Violence in Rwanda
University of South Florida, Tampa, Florida.
Oral History Item Type Metadata
A number of them, but there’s one which still haunts my memory: one I saw on the television, the first reported events. Down near a canal, there was somebody just bleeding, putting hands up but still chopping the arms. That’s still really something, which has never been away from my memory. It’s still there. And as you know, you probably have seen it as well. It comes back in different documentaries on genocide in Rwanda. Then I had, for some kind of reason, experienced the same feeling when I saw the image of what was being done in Zaire, in Congo recently: kind of a repeated, televised genocide again. It’s amazing. What’s happening these days is something to which we should give some kind of second thought before we really forget what we stand for.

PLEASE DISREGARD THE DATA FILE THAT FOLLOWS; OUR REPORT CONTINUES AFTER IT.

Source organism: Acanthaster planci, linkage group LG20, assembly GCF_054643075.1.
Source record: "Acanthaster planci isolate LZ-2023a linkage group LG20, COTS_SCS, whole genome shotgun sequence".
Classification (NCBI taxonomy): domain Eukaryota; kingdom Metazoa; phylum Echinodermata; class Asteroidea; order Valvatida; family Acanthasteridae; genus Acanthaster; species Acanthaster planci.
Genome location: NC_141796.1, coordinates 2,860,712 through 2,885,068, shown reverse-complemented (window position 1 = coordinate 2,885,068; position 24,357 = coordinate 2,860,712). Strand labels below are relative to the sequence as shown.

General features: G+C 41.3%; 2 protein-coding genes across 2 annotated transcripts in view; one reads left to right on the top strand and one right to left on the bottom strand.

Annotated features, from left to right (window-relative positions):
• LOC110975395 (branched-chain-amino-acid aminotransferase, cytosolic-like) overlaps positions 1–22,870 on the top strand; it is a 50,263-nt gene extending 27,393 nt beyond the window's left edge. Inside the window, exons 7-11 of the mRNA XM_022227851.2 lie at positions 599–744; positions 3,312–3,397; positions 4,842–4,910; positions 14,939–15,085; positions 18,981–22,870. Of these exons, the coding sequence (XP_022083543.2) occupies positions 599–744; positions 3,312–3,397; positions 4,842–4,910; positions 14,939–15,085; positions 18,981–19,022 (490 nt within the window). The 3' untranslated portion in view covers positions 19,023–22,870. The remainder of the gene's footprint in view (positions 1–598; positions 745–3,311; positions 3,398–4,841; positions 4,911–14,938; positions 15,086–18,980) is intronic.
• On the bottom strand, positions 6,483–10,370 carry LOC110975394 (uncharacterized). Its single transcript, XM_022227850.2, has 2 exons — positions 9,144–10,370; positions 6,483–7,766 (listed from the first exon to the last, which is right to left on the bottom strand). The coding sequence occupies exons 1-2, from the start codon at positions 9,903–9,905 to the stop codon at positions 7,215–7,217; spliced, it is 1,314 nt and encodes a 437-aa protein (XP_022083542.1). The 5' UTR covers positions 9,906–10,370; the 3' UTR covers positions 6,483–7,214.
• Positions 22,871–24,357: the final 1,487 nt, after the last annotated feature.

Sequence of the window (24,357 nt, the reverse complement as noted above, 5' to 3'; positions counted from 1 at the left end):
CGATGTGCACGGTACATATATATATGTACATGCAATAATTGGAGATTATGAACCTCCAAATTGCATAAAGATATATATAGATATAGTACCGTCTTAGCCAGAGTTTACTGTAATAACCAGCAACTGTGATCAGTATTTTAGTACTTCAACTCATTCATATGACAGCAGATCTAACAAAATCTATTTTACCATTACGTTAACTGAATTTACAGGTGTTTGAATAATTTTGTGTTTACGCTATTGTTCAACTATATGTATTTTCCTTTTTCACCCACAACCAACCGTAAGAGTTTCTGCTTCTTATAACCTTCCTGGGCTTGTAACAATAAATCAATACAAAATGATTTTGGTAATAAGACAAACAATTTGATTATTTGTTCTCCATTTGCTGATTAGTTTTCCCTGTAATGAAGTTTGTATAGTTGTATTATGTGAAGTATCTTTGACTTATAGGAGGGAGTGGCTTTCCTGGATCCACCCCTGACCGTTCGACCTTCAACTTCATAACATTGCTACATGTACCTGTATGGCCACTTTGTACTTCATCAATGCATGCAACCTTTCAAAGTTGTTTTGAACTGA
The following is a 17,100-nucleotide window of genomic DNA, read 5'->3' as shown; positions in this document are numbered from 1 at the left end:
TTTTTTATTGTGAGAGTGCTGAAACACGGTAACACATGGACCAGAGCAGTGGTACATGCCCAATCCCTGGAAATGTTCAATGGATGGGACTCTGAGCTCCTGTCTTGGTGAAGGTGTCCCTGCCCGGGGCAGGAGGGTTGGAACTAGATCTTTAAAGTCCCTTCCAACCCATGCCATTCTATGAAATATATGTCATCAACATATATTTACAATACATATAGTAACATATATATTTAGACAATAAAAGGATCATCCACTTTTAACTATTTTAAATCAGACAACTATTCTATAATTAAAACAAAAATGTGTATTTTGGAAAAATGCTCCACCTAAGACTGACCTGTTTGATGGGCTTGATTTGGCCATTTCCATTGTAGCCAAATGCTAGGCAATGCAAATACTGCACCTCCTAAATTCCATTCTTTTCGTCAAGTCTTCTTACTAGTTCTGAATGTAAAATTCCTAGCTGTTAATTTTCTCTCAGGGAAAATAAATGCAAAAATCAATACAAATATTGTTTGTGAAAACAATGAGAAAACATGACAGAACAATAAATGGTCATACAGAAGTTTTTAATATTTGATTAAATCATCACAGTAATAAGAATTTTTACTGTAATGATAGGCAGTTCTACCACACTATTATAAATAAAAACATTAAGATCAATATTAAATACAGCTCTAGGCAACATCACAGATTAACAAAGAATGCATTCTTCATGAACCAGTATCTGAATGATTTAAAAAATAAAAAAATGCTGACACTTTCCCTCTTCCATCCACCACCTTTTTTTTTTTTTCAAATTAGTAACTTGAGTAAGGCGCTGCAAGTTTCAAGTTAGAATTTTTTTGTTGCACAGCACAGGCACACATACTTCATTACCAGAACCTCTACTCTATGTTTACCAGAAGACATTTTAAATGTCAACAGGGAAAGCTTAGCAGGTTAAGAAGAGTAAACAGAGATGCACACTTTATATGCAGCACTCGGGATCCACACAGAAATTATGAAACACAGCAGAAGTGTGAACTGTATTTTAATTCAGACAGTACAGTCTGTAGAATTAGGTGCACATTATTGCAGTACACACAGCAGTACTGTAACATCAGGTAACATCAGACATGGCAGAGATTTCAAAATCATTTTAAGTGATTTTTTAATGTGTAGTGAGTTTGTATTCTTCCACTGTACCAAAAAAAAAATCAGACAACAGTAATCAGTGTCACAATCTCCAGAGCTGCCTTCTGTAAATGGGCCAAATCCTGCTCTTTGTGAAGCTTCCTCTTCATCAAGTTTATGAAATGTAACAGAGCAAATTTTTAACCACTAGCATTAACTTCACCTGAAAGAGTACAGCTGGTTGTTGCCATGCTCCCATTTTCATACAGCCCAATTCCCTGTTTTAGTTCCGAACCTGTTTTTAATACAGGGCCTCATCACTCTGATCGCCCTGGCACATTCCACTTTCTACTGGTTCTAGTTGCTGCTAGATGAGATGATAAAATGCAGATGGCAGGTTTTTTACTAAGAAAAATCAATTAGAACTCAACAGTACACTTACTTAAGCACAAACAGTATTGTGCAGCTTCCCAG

I should say that, thank God, the situation is under control in Rwanda today. Of course, there are fears—concerns, I should call them, because those who planned and executed the genocide are still at large. And those who have been caught have not been judged yet; and those who have been judged, they are still enjoying their lives somewhere, maybe like princes, in Arusha or other capitals of the world. Free, like a leaf. That’s a concern we have. And the main concern now, which is linked to this one, is that most of the active hands which executed the genocide are still at large and active in the Congo. That’s the main concern. It is true that we have security within the country now; it is true that people can eat and sleep and work within the country. But for how long, if that idea is still clinging around the scene? We do not know what has happened or what is going to happen to the same criminals. So, what do we do? You cannot sleep, knowing that across the border there are such kinds of criminals at large, and you cannot.